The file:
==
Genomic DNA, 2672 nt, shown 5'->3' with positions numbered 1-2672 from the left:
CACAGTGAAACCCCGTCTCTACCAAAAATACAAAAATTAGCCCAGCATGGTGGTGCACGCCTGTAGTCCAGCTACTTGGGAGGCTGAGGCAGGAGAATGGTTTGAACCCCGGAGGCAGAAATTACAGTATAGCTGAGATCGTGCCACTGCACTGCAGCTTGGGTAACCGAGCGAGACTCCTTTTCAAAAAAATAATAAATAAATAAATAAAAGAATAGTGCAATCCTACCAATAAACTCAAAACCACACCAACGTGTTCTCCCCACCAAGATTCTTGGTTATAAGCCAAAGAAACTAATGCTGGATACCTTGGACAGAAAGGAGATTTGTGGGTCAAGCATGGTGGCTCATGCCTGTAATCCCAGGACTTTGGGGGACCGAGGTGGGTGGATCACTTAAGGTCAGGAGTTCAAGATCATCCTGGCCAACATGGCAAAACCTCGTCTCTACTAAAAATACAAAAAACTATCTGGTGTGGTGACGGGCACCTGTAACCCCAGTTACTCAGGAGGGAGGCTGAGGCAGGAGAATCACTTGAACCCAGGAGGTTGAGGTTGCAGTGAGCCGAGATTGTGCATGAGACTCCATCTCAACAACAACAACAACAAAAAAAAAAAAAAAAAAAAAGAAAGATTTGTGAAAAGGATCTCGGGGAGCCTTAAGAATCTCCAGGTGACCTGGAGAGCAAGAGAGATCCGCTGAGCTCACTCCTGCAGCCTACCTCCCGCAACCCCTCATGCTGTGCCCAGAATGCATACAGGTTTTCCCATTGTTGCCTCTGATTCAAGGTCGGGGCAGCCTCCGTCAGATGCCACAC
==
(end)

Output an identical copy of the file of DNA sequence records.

Genomic DNA, 2672 nt, shown 5'->3' with positions numbered 1-2672 from the left:
CACAGTGAAACCCCGTCTCTACCAAAAATACAAAAATTAGCCCAGCATGGTGGTGCACGCCTGTAGTCCAGCTACTTGGGAGGCTGAGGCAGGAGAATGGTTTGAACCCCGGAGGCAGAAATTACAGTATAGCTGAGATCGTGCCACTGCACTGCAGCTTGGGTAACCGAGCGAGACTCCTTTTCAAAAAAATAATAAATAAATAAATAAAAGAATAGTGCAATCCTACCAATAAACTCAAAACCACACCAACGTGTTCTCCCCACCAAGATTCTTGGTTATAAGCCAAAGAAACTAATGCTGGATACCTTGGACAGAAAGGAGATTTGTGGGTCAAGCATGGTGGCTCATGCCTGTAATCCCAGGACTTTGGGGGACCGAGGTGGGTGGATCACTTAAGGTCAGGAGTTCAAGATCATCCTGGCCAACATGGCAAAACCTCGTCTCTACTAAAAATACAAAAAACTATCTGGTGTGGTGACGGGCACCTGTAACCCCAGTTACTCAGGAGGGAGGCTGAGGCAGGAGAATCACTTGAACCCAGGAGGTTGAGGTTGCAGTGAGCCGAGATTGTGCATGAGACTCCATCTCAACAACAACAACAACAAAAAAAAAAAAAAAAAAAAAGAAAGATTTGTGAAAAGGATCTCGGGGAGCCTTAAGAATCTCCAGGTGACCTGGAGAGCAAGAGAGATCCGCTGAGCTCACTCCTGCAGCCTACCTCCCGCAACCCCTCATGCTGTGCCCAGAATGCATACAGGTTTTCCCATTGTTGCCTCTGATTCAAGGTCGGGGCAGCCTCCGTCAGATGCCACAC